Austin Pledger isn’t the first adolescent diagnosed with Risperdal gynecomastia. Others are filing claims against Johnson & Johnson for failing to warn the public about drug risks in children prescribed Risperdal for off-label use. The drug’s label does not mention gynecomastia and other possible short-term side effects on Risperdal’s label or packaging.

    The FDA’s Involvement with Risperdal

    In 1993, the FDA approved Risperdal for adults with schizophrenia and bipolar disorder. By 1996, sales of Risperdal were upward of $589 million. That’s when Johnson & Johnson sought FDA approval for Risperdal use in children.

    The FDA shot down their initial attempt: “Your supplement (to the approved label) proposes the expansion of Risperdal use into pediatric patients, however, you never state for what child or adolescent disorders Risperdal would be intended… Your rationale for proposing this supplement, appears to be simply that, since Risperdal is being used in pediatric patients, this use should be acknowledged in some way in labeling.” The last sentence suggests Johnson & Johnson had already begun expanding their label limits and promoting Risperdal as a treatment for children before the FDA approved it, and the numbers confirm it.

    By 1999, the pediatric market drove more than 20% of Risperdal sales in the United States (totaling $892 million).

    In November 2000, research scientists from Johnson & Johnson completed a study showing Risperdal’s long-term effects among children and adolescents. They found that 319 children, including 266 males, developed gynecomastia (male breasts). This included 5.5% of male children prescribed Risperdal, which is statistically significant.

    Despite these numbers, the FDA approved Risperdal in 2006 to treat autistic behavioral disorders in children. And in 2007, the FDA approved Risperdal to treat bipolar disorders and schizophrenia. The FDA says Risperdal’s side effects may include drowsiness, fatigue, appetite increase, nausea, dizziness, dry mouth, tremor, and rash. However, gynecomastia and the devastating consequences of Risperdal’s long-term use aren’t mentioned anywhere.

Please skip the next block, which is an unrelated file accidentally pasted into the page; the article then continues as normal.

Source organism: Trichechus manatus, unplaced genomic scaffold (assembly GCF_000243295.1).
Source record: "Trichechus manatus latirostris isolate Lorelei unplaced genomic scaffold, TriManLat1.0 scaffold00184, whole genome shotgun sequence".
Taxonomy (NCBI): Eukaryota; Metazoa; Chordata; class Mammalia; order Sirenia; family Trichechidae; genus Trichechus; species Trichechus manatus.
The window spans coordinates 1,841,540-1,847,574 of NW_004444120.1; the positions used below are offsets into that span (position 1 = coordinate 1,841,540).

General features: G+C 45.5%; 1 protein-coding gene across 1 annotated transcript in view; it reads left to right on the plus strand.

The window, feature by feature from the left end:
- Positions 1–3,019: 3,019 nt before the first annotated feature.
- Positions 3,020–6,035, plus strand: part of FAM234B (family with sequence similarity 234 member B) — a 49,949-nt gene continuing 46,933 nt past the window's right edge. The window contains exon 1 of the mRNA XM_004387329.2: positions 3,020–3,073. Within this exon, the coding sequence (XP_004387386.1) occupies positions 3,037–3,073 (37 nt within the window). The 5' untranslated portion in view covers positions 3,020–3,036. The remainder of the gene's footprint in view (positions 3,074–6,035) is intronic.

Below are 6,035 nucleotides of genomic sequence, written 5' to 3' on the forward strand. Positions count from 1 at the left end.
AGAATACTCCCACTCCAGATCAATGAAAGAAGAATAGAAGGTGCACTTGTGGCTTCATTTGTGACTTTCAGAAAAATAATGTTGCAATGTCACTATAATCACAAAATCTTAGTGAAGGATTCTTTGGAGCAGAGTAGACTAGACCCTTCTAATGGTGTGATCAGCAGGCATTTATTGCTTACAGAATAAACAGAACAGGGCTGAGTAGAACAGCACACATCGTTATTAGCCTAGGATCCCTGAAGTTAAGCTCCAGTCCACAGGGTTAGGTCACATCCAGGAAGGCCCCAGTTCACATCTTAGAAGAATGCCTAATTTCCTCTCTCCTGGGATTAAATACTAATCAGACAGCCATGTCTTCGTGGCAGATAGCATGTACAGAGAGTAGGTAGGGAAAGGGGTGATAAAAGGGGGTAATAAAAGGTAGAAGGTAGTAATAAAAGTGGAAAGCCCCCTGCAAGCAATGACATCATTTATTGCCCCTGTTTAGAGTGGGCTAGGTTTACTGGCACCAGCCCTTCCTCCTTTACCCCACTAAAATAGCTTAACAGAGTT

Justice is Served

    Despite warnings and studies demonstrating Risperdal’s harmful effects, Johnson & Johnson didn’t add a clear warning to the drug’s label. Nor did they inform pediatric physicians about short-term and long-term risks for children prescribed Risperdal. As a result, thousands of boys developed gynecomastia and suffered devastating psychological and emotional trauma.

    Austin Pledger filed the first Risperdal lawsuit, but he won’t be the last. Others are suing the drug giant for failing to warn consumers about risks and marketing it illegally for off-label use in children before FDA approval.

    If you or a loved one took Risperdal and suffered gynecomastia or other debilitating side effects, you may be eligible for compensation. To see if you may have a claim, get a free Risperdal case review today.

    Lori Polemenakos is Director of Consumer Content and SEO strategist for LeadingResponse, a legal marketing company. An award-winning journalist, writer and editor based in Dallas, Texas, she's produced articles for major brands such as Match.com, Yahoo!, MSN, AOL, Xfinity, Mail.com, and edited several published books. Since 2016, she's published hundreds of articles about Social Security disability, workers' compensation, veterans' benefits, personal injury, mass tort, auto accident claims, bankruptcy, employment law and other related legal issues.